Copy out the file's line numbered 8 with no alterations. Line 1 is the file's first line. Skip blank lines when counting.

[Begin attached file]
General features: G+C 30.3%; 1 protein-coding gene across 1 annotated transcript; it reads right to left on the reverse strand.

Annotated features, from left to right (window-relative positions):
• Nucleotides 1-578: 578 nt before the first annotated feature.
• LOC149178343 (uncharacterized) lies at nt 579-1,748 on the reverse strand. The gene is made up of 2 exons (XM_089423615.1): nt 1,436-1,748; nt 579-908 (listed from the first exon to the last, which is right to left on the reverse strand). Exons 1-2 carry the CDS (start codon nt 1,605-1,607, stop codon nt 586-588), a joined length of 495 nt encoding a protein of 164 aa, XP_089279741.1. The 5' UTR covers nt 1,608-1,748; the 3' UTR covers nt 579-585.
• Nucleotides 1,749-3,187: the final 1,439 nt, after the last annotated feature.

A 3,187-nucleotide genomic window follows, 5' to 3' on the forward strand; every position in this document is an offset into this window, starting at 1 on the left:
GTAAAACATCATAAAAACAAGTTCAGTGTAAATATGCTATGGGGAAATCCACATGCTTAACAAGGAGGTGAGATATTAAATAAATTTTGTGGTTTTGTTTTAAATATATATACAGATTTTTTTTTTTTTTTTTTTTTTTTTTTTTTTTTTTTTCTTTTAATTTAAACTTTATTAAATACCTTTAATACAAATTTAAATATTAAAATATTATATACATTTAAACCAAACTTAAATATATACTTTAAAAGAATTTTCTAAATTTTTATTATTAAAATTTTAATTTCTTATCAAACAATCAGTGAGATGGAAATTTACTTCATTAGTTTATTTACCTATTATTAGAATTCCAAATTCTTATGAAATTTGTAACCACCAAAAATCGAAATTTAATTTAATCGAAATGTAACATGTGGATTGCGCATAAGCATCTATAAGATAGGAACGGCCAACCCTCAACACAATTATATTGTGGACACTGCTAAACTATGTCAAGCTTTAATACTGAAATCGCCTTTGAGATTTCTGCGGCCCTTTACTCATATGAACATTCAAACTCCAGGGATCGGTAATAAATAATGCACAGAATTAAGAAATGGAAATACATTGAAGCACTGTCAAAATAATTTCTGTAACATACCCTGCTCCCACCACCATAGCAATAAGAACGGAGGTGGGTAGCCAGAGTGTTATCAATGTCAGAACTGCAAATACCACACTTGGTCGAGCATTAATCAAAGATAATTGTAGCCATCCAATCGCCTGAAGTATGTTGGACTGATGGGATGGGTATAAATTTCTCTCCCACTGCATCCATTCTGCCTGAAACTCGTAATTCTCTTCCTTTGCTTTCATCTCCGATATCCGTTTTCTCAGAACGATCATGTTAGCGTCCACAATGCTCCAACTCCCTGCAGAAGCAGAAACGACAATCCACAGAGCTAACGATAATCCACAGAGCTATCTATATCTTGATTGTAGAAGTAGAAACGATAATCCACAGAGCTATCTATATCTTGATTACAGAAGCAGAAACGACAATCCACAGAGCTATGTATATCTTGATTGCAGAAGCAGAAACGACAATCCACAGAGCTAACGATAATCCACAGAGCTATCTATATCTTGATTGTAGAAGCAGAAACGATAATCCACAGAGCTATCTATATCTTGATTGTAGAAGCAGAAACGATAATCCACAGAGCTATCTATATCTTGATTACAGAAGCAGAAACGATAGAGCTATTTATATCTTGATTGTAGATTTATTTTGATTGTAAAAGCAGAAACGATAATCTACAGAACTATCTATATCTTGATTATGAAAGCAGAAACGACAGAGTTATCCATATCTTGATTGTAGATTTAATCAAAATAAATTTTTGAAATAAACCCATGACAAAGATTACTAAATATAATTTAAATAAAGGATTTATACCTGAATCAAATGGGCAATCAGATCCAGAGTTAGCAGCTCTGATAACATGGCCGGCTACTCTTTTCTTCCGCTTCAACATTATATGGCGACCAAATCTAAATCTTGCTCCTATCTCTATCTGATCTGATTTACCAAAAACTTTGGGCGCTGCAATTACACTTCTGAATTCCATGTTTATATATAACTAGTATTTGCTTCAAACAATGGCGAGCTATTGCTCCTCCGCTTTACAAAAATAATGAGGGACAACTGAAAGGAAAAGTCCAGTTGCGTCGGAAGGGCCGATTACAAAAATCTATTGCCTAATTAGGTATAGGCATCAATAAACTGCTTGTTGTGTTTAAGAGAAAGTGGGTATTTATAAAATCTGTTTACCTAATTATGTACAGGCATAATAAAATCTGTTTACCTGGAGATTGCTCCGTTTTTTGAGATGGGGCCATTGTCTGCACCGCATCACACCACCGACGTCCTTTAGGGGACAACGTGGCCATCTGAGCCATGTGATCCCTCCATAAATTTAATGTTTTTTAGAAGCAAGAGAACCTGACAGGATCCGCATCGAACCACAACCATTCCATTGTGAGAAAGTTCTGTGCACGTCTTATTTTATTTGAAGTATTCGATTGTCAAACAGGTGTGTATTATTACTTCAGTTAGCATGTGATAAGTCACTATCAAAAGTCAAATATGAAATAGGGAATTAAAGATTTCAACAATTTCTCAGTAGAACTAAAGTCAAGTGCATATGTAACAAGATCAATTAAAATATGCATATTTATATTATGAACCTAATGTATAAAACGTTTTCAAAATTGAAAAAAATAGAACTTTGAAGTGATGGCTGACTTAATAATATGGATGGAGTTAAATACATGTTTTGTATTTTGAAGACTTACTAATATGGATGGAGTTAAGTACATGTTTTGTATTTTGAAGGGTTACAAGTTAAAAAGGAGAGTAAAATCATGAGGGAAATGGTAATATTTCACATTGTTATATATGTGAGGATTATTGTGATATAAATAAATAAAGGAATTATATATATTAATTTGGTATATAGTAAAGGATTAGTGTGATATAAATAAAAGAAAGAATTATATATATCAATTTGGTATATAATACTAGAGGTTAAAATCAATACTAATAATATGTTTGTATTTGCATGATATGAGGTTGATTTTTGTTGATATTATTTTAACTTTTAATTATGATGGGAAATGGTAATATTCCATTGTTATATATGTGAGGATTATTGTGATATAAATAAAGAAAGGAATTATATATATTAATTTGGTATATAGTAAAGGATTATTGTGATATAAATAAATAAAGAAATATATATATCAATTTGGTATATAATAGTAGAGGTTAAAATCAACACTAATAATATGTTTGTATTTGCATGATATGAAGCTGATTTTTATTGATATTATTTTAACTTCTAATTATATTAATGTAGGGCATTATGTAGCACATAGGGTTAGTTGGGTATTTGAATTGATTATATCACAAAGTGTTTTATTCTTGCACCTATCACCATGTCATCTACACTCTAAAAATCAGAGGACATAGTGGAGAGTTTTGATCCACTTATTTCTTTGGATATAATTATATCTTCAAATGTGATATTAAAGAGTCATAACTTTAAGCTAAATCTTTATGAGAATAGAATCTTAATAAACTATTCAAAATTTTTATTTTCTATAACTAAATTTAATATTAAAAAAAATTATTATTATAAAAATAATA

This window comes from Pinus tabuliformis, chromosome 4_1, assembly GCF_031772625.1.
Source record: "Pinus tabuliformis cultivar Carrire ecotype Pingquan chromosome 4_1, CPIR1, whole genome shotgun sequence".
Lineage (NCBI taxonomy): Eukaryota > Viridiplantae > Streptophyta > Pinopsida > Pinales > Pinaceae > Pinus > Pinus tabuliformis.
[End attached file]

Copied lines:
This window comes from Pinus tabuliformis, chromosome 4_1, assembly GCF_031772625.1.